Here’s a different example of the same principle: I used to ask “How do you celebrate Christmas?” Then I moved to “What holidays do you celebrate?” and finally to “What do you do over winter break?” — making those slight adjustments to my thinking to make sure that I’m including everyone.

Every year I ask the parents to send in a picture of their family. I print them and frame them, and they’re up on the wall in the classroom. Everybody’s family is there, and the children can see everyone’s family, and you can say “hi” to your parent when you walk by if you want to. 

JS: The problems started in 2021, right? What happened?

MBT: When COVID hit in early 2020, most schools closed, but not Waukesha. We were wearing masks, though, and there was a small group of people who didn’t want their kids to have to wear a mask. So they got their people elected onto the school board. At a school board meeting in May of 2021, they voted to end the mask policy, and most of them ripped their masks off and made a big show out of it. 

The next August, right before school started, the superintendent sent a directive to remove any signs that could be “controversial.” Examples included “Black Lives Matter,” “Blue Lives Matter,” “This is an anti-racist classroom.” That jolted me. Most people weren’t talking about the importance of anti-racist signs to make the classroom feel welcoming, but I thought “No, this is terrifying.” Probably that’s because I realized deep down that it affected me personally as a woman of color, but at the time I wasn’t thinking about it like that.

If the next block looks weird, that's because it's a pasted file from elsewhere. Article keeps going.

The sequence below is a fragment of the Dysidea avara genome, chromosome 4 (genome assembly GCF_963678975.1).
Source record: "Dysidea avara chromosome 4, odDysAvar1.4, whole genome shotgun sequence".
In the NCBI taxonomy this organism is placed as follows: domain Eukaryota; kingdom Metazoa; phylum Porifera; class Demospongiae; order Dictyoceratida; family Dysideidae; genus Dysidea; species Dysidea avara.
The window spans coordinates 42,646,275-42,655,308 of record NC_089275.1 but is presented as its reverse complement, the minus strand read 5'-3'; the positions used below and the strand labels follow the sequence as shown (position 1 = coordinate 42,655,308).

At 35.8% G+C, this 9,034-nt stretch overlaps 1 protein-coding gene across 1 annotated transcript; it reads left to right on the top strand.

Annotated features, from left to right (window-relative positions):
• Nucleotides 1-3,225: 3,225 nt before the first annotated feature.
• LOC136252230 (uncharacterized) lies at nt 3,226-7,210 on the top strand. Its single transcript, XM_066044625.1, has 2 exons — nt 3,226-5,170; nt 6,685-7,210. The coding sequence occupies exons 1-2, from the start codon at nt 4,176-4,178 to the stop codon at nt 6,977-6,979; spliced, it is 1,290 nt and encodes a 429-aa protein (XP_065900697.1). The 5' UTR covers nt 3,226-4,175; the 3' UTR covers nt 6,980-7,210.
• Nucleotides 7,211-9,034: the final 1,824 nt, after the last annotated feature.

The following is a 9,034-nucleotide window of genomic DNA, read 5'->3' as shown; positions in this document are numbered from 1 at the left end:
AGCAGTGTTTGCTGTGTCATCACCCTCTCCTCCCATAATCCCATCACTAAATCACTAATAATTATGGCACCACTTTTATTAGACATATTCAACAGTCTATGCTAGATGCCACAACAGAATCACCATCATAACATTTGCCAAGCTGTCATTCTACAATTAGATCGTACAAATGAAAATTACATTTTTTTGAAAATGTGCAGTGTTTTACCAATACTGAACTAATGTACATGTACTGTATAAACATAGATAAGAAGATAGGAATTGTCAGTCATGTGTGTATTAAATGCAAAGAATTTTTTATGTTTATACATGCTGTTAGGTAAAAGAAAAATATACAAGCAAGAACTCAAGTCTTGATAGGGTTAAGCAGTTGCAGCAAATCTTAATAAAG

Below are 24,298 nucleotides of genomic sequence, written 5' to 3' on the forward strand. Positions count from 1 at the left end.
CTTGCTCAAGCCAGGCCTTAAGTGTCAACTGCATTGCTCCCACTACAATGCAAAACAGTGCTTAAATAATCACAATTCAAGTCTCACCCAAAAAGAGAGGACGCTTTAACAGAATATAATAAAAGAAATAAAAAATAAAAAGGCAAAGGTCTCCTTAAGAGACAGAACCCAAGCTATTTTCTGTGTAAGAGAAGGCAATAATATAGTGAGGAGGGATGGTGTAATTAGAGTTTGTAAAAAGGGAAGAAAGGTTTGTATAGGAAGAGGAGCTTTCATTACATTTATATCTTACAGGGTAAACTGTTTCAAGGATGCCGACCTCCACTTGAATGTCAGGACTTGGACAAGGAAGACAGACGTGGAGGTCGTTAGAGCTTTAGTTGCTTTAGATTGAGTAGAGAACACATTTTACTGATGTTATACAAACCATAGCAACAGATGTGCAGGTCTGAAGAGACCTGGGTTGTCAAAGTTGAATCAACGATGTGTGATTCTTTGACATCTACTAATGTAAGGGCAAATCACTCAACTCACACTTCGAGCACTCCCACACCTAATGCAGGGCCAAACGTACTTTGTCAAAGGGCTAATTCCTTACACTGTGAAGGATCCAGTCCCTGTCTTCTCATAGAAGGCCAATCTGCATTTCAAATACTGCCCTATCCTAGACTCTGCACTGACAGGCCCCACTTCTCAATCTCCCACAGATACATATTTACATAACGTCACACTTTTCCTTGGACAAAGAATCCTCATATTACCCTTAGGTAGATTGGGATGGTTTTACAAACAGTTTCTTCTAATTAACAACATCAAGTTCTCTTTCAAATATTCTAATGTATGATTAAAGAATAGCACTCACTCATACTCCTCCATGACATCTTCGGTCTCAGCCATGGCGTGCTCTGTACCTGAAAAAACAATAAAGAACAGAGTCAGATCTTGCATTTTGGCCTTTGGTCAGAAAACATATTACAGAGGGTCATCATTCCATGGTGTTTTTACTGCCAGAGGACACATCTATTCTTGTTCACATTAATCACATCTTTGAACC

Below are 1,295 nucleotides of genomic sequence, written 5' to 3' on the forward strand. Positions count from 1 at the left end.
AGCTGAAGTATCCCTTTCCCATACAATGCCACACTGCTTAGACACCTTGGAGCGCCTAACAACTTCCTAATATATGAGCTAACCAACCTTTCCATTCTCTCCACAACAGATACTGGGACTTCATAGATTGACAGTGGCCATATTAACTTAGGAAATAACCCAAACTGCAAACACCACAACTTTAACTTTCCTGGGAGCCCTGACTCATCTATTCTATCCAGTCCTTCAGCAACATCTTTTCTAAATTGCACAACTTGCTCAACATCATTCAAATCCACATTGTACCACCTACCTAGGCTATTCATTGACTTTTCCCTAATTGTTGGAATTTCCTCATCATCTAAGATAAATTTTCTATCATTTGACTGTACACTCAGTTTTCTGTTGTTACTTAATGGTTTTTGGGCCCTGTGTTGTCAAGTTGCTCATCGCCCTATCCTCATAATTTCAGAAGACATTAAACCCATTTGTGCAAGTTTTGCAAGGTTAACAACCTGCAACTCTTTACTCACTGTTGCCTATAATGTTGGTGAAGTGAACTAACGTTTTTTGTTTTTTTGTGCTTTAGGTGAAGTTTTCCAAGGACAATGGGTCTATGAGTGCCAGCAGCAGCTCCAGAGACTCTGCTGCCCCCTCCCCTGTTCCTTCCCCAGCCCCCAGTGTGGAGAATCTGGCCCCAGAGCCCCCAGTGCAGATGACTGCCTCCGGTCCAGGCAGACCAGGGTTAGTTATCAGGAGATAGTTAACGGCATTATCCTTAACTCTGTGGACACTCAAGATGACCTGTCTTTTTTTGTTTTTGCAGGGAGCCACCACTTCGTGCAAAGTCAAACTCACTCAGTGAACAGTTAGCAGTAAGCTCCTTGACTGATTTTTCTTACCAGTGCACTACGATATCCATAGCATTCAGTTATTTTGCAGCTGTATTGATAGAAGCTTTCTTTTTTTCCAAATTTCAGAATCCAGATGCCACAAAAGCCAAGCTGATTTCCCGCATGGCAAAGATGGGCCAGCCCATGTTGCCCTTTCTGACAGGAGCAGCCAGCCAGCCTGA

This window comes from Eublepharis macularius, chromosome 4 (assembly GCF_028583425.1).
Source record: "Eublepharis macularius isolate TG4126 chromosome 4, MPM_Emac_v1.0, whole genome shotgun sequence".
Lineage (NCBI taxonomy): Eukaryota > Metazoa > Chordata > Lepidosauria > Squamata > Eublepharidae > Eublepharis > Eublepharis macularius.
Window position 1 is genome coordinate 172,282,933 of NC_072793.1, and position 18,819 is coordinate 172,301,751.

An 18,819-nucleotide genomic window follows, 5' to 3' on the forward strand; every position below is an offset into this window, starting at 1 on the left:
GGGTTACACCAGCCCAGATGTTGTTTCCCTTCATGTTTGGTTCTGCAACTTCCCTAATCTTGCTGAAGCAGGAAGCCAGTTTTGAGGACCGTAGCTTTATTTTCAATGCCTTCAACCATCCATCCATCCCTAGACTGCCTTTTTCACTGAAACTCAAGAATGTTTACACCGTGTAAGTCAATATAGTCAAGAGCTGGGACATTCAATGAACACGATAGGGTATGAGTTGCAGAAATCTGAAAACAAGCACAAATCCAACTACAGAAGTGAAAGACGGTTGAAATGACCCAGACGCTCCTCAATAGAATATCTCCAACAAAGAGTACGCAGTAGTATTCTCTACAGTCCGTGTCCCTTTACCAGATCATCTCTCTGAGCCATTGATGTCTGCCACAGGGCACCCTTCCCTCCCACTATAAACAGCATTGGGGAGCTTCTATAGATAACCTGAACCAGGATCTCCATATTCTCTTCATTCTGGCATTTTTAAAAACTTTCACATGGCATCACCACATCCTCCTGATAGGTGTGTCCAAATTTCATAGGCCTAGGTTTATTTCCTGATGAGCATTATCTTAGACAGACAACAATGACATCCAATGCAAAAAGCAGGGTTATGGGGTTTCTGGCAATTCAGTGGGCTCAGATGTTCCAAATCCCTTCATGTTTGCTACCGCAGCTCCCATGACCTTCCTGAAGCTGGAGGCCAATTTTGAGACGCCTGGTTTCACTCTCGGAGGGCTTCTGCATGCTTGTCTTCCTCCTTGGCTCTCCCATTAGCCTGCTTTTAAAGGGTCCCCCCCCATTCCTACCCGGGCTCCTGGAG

Then, following that directive, other people from the district were taking down pride flags, rainbow signs, “safe space” stickers, anything that could be seen as supportive of LGBTQ+ youth. In 2017, the school board had passed a Controversial Issues in the Classroom Policy, and it’s so vague that just about anything can be seen as controversial. A kindergarten special ed teacher at another school in the district was suspended for refusing to take down a pride flag in her classroom. 

This year, the school board changed the dress code, and now you can’t wear a mask that has more than one color or a rainbow lanyard. And they created a parental rights resolution with basically the same guidelines as Florida’s and Moms for Liberty: If a student comes out to you as queer or trans, you have to tell their parents. You have to call a child by the name and pronoun on their official paperwork unless you have written permission from the parents. They inventoried all the books in the classrooms and libraries, and pulled books with LGBTQ+ themes.

JS: How did everyone react to all the changes?

MBT: When we were told we couldn’t wear rainbow lanyards, some high school teachers decided to wear glittery pink lanyards instead. They approached Diverse & Resilient, an LGBTQ+ advocacy organization in Milwaukee, which bought 100 lanyards for any teachers who wanted to wear them. First and foremost, we wanted the kids to know that we still supported them. We wanted to make sure that vulnerable students knew that we still had their backs.